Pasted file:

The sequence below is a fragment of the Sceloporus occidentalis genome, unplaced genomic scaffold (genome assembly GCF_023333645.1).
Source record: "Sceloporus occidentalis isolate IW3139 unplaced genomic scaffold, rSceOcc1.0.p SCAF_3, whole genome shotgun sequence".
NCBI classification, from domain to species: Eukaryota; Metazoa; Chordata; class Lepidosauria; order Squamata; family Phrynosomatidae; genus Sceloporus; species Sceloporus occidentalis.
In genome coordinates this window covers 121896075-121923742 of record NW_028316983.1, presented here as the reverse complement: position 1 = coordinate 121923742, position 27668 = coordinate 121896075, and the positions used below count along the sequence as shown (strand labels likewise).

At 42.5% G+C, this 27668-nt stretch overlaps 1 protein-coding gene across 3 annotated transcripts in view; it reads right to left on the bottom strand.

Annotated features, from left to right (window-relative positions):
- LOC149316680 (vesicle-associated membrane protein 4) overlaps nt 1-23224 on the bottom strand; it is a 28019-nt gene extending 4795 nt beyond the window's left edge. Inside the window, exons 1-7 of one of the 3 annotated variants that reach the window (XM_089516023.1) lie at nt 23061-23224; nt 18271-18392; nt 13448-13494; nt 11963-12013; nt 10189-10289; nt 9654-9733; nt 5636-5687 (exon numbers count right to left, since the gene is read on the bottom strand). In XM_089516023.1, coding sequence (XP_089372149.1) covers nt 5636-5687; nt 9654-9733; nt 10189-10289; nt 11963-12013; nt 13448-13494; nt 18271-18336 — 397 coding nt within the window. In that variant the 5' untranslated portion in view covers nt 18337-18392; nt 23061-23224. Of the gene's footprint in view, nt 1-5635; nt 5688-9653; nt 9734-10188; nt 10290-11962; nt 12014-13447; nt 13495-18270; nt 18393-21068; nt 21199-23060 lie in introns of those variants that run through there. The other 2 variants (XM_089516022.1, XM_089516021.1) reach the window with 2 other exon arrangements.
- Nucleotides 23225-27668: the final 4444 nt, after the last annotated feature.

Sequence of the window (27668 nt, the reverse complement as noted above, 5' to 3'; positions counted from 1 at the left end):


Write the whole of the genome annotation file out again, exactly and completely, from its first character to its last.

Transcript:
The sequence below is a fragment of the Sceloporus occidentalis genome, unplaced genomic scaffold (genome assembly GCF_023333645.1).
Source record: "Sceloporus occidentalis isolate IW3139 unplaced genomic scaffold, rSceOcc1.0.p SCAF_3, whole genome shotgun sequence".
NCBI classification, from domain to species: Eukaryota; Metazoa; Chordata; class Lepidosauria; order Squamata; family Phrynosomatidae; genus Sceloporus; species Sceloporus occidentalis.
In genome coordinates this window covers 121896075-121923742 of record NW_028316983.1, presented here as the reverse complement: position 1 = coordinate 121923742, position 27668 = coordinate 121896075, and the positions used below count along the sequence as shown (strand labels likewise).

At 42.5% G+C, this 27668-nt stretch overlaps 1 protein-coding gene across 3 annotated transcripts in view; it reads right to left on the bottom strand.

Annotated features, from left to right (window-relative positions):
- LOC149316680 (vesicle-associated membrane protein 4) overlaps nt 1-23224 on the bottom strand; it is a 28019-nt gene extending 4795 nt beyond the window's left edge. Inside the window, exons 1-7 of one of the 3 annotated variants that reach the window (XM_089516023.1) lie at nt 23061-23224; nt 18271-18392; nt 13448-13494; nt 11963-12013; nt 10189-10289; nt 9654-9733; nt 5636-5687 (exon numbers count right to left, since the gene is read on the bottom strand). In XM_089516023.1, coding sequence (XP_089372149.1) covers nt 5636-5687; nt 9654-9733; nt 10189-10289; nt 11963-12013; nt 13448-13494; nt 18271-18336 — 397 coding nt within the window. In that variant the 5' untranslated portion in view covers nt 18337-18392; nt 23061-23224. Of the gene's footprint in view, nt 1-5635; nt 5688-9653; nt 9734-10188; nt 10290-11962; nt 12014-13447; nt 13495-18270; nt 18393-21068; nt 21199-23060 lie in introns of those variants that run through there. The other 2 variants (XM_089516022.1, XM_089516021.1) reach the window with 2 other exon arrangements.
- Nucleotides 23225-27668: the final 4444 nt, after the last annotated feature.

Sequence of the window (27668 nt, the reverse complement as noted above, 5' to 3'; positions counted from 1 at the left end):